Presentation File: The file you save to disk that contains all the slides, speaker's notes, handouts, etc. that make up your presentation.
Object: Any element that appears on a PowerPoint slide, such as clip art, text, drawings, charts, sounds, and video clips. You can refer to a clip art object, a text object, a title object, a drawing object, etc.
Slide Show: A series of slides displayed in sequence. A slide show can be controlled manually or automatically.
Transition: A special effect used to introduce a slide during a slide show. For example, you can fade in from black, or dissolve from one slide to another.
PowerPoint gives you quite a few ways to create a presentation.
If you want total control over the look and structure, you will likely build your slide show from the ground up.
If you need a presentation in a hurry, the AutoContent Wizard is your new best friend.
If you're great at organizing information, but can't match two colors if your life depended on it, then you'd better leave your slide show color scheme to PowerPoint's ready-made templates.
3. Click the Title Slide layout. It's the first in the list. The name Title Slide appears in the preview box.
4. Click OK. A Title Slide appears, ready for you to work with.
The AutoContent Wizard is a good option for creating a presentation if you are a beginner.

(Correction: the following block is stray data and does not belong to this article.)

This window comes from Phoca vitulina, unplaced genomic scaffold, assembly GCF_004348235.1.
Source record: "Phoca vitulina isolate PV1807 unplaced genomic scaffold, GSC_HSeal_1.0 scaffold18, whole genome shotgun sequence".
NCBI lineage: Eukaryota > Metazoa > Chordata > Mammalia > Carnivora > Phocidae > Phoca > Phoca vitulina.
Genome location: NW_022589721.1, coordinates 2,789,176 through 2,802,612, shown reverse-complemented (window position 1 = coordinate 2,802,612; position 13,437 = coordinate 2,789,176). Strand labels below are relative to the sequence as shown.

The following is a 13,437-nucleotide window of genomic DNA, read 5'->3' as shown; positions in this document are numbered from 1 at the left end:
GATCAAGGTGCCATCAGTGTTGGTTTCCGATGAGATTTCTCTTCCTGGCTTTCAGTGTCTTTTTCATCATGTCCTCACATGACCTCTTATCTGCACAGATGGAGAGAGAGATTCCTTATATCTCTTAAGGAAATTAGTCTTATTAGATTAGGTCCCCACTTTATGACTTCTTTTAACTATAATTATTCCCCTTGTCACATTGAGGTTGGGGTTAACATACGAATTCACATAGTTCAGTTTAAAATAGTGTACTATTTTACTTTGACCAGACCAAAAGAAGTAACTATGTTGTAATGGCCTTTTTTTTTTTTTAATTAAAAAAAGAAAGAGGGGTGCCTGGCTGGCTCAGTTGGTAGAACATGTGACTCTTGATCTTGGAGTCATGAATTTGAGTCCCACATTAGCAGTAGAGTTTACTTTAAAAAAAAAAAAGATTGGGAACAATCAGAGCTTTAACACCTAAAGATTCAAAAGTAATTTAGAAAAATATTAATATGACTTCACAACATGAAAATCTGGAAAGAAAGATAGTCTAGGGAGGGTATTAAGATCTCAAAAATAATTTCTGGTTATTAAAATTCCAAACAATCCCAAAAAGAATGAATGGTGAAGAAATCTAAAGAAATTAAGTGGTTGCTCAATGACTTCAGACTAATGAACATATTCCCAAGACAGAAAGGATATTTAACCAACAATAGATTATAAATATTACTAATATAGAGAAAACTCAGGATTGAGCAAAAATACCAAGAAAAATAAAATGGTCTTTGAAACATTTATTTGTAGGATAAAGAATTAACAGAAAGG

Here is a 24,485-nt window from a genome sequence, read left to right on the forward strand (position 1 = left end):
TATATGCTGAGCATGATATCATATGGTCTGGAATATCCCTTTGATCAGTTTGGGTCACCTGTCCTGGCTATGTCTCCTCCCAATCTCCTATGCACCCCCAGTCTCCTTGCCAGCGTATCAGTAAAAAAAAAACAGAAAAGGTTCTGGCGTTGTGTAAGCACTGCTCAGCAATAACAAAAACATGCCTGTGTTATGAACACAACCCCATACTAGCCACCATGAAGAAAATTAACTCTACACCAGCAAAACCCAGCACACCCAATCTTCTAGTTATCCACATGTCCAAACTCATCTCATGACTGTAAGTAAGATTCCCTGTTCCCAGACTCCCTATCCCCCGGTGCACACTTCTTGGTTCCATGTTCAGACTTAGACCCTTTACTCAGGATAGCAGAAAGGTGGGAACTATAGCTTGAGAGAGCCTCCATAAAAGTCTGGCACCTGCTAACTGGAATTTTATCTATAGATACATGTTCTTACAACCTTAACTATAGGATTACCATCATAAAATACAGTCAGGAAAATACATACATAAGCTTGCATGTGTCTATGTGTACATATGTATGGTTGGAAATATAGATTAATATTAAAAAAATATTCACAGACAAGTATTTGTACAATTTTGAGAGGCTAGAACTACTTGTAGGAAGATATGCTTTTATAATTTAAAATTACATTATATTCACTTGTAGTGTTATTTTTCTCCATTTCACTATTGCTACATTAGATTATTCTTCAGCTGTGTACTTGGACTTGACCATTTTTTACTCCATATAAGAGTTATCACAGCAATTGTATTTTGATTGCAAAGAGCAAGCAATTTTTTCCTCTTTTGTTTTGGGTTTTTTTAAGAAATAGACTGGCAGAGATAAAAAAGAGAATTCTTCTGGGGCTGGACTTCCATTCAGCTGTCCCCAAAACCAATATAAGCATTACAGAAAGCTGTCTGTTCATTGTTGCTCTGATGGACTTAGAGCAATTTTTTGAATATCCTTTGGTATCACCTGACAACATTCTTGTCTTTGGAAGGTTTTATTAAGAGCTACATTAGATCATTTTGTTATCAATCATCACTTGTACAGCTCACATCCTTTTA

The AutoContent Wizard offers suggestions for templates to use and types of content to put in. This option is also good if you are in hurry and want to create a presentation quickly.
If you have just launched PowerPoint, click the AutoContent Wizard option button in the PowerPoint dialog box to start a presentation.
If you are already working in PowerPoint, here's how you start the AutoContent Wizard:
The AutoContent Wizard will guide you through some simple steps.
A template, also called a presentation design, lets you create a presentation without worrying about design elements. The template defines the color, background, and font of the slides. PowerPoint has many templates, which you can preview and select in the New Presentation dialog box.
PowerPoint also lets you customize the templates. For instance, you can change the background color or typeface of a template.
Creating a presentation using templatesIf you have just launched PowerPoint, click the Template option button in the PowerPoint dialog box to start a new presentation.
If you are already working in PowerPoint, follow these steps:
What is Outline View?In Outline View, your presentation appears as an outline, made up of titles and main text from each slide. Because you can see all your presentation in one window, rather than one slide at a time, it's an ideal place to plan, organize, or edit your presentation.
Switching to Outline View To switch to Outline View, click the Outline View button in the lower left-hand corner of the PowerPoint window.
The next steps show you how to save your presentation to your hard drive for the first time, using the Save As command.
PowerPoint gives you the ability to alter your text in numerous ways.
Moving a text box If you don't like where a text box is positioned on a page, you can move it to a new location. First you select it, then you move it.